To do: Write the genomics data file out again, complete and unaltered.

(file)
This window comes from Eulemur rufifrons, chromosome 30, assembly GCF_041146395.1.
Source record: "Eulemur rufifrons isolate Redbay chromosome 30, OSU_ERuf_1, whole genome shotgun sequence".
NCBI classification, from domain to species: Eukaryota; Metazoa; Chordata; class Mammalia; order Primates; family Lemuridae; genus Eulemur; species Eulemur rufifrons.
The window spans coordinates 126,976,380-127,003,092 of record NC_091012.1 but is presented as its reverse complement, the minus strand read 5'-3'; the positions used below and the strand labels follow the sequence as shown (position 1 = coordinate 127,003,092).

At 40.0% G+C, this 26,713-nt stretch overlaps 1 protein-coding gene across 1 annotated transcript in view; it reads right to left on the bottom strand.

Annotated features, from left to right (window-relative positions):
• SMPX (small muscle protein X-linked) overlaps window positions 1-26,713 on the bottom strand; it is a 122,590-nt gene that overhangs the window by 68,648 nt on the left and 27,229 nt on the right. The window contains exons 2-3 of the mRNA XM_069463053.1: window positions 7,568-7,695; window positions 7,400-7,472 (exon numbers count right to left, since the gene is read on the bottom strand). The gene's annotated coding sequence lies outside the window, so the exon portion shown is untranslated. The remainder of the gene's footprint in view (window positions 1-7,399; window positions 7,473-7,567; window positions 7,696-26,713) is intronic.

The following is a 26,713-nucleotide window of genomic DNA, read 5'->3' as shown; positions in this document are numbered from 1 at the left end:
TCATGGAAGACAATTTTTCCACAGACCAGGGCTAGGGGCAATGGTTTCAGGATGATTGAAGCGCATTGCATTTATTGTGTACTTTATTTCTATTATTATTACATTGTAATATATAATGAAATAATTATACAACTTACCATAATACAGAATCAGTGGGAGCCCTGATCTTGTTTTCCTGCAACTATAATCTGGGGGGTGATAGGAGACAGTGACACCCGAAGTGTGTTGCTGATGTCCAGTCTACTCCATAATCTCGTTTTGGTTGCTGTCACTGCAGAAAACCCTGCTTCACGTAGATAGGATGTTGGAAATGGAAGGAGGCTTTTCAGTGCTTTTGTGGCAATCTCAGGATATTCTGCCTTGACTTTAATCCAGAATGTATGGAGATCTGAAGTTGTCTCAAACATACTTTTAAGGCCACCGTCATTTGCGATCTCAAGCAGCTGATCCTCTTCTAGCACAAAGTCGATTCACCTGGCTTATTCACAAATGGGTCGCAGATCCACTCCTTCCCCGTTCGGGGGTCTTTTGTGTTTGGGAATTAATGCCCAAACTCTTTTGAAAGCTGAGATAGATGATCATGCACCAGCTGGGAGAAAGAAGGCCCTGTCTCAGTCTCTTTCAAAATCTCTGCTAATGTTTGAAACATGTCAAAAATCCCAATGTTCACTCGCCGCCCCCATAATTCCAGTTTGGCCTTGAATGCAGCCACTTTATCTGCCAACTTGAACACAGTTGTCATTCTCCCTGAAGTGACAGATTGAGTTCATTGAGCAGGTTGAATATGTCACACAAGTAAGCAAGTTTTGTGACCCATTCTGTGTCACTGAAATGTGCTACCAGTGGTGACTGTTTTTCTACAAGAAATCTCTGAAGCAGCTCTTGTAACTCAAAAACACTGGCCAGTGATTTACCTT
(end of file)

This window comes from Eulemur rufifrons, chromosome 30, assembly GCF_041146395.1.
Source record: "Eulemur rufifrons isolate Redbay chromosome 30, OSU_ERuf_1, whole genome shotgun sequence".
NCBI classification, from domain to species: Eukaryota; Metazoa; Chordata; class Mammalia; order Primates; family Lemuridae; genus Eulemur; species Eulemur rufifrons.
The window spans coordinates 126,976,380-127,003,092 of record NC_091012.1 but is presented as its reverse complement, the minus strand read 5'-3'; the positions used below and the strand labels follow the sequence as shown (position 1 = coordinate 127,003,092).

At 40.0% G+C, this 26,713-nt stretch overlaps 1 protein-coding gene across 1 annotated transcript in view; it reads right to left on the bottom strand.

Annotated features, from left to right (window-relative positions):
• SMPX (small muscle protein X-linked) overlaps window positions 1-26,713 on the bottom strand; it is a 122,590-nt gene that overhangs the window by 68,648 nt on the left and 27,229 nt on the right. The window contains exons 2-3 of the mRNA XM_069463053.1: window positions 7,568-7,695; window positions 7,400-7,472 (exon numbers count right to left, since the gene is read on the bottom strand). The gene's annotated coding sequence lies outside the window, so the exon portion shown is untranslated. The remainder of the gene's footprint in view (window positions 1-7,399; window positions 7,473-7,567; window positions 7,696-26,713) is intronic.

The following is a 26,713-nucleotide window of genomic DNA, read 5'->3' as shown; positions in this document are numbered from 1 at the left end:
TCATGGAAGACAATTTTTCCACAGACCAGGGCTAGGGGCAATGGTTTCAGGATGATTGAAGCGCATTGCATTTATTGTGTACTTTATTTCTATTATTATTACATTGTAATATATAATGAAATAATTATACAACTTACCATAATACAGAATCAGTGGGAGCCCTGATCTTGTTTTCCTGCAACTATAATCTGGGGGGTGATAGGAGACAGTGACACCCGAAGTGTGTTGCTGATGTCCAGTCTACTCCATAATCTCGTTTTGGTTGCTGTCACTGCAGAAAACCCTGCTTCACGTAGATAGGATGTTGGAAATGGAAGGAGGCTTTTCAGTGCTTTTGTGGCAATCTCAGGATATTCTGCCTTGACTTTAATCCAGAATGTATGGAGATCTGAAGTTGTCTCAAACATACTTTTAAGGCCACCGTCATTTGCGATCTCAAGCAGCTGATCCTCTTCTAGCACAAAGTCGATTCACCTGGCTTATTCACAAATGGGTCGCAGATCCACTCCTTCCCCGTTCGGGGGTCTTTTGTGTTTGGGAATTAATGCCCAAACTCTTTTGAAAGCTGAGATAGATGATCATGCACCAGCTGGGAGAAAGAAGGCCCTGTCTCAGTCTCTTTCAAAATCTCTGCTAATGTTTGAAACATGTCAAAAATCCCAATGTTCACTCGCCGCCCCCATAATTCCAGTTTGGCCTTGAATGCAGCCACTTTATCTGCCAACTTGAACACAGTTGTCATTCTCCCTGAAGTGACAGATTGAGTTCATTGAGCAGGTTGAATATGTCACACAAGTAAGCAAGTTTTGTGACCCATTCTGTGTCACTGAAATGTGCTACCAGTGGTGACTGTTTTTCTACAAGAAATCTCTGAAGCAGCTCTTGTAACTCAAAAACACTGGCCAGTGATTTACCTT